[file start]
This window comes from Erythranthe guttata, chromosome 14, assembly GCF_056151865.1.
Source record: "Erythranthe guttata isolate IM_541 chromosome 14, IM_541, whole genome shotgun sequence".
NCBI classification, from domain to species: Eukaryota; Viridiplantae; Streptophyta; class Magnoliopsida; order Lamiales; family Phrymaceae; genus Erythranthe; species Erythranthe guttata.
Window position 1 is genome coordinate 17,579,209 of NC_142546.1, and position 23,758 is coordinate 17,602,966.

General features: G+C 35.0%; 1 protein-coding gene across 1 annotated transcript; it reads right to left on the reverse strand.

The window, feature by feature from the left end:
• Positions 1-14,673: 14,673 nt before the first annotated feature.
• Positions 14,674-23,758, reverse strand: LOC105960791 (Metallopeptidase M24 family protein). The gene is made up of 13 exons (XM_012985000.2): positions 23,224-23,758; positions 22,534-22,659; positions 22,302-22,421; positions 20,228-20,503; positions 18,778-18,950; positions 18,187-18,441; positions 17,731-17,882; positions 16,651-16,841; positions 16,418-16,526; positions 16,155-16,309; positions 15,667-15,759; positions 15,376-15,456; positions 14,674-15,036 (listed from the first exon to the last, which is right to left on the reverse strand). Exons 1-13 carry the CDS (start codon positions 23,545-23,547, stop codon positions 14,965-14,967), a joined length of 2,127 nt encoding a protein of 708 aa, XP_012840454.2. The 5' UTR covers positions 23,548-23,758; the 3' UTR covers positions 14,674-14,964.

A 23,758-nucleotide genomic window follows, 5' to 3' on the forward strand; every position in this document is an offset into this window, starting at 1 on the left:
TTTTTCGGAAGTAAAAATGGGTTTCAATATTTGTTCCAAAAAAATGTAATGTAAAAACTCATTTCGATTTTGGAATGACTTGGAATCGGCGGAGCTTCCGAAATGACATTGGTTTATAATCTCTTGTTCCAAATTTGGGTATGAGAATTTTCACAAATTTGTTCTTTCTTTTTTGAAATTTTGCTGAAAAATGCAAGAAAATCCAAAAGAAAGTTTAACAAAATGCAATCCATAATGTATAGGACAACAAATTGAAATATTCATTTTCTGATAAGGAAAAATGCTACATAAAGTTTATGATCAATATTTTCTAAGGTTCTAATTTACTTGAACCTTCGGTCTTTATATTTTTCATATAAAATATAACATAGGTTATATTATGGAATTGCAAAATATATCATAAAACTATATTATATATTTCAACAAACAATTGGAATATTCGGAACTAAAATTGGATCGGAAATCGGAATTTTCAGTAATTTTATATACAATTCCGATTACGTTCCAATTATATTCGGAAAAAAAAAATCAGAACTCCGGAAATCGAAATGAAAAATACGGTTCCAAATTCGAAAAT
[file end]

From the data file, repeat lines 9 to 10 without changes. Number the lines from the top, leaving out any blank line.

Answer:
A 23,758-nucleotide genomic window follows, 5' to 3' on the forward strand; every position in this document is an offset into this window, starting at 1 on the left:
TTTTTCGGAAGTAAAAATGGGTTTCAATATTTGTTCCAAAAAAATGTAATGTAAAAACTCATTTCGATTTTGGAATGACTTGGAATCGGCGGAGCTTCCGAAATGACATTGGTTTATAATCTCTTGTTCCAAATTTGGGTATGAGAATTTTCACAAATTTGTTCTTTCTTTTTTGAAATTTTGCTGAAAAATGCAAGAAAATCCAAAAGAAAGTTTAACAAAATGCAATCCATAATGTATAGGACAACAAATTGAAATATTCATTTTCTGATAAGGAAAAATGCTACATAAAGTTTATGATCAATATTTTCTAAGGTTCTAATTTACTTGAACCTTCGGTCTTTATATTTTTCATATAAAATATAACATAGGTTATATTATGGAATTGCAAAATATATCATAAAACTATATTATATATTTCAACAAACAATTGGAATATTCGGAACTAAAATTGGATCGGAAATCGGAATTTTCAGTAATTTTATATACAATTCCGATTACGTTCCAATTATATTCGGAAAAAAAAAATCAGAACTCCGGAAATCGAAATGAAAAATACGGTTCCAAATTCGAAAAT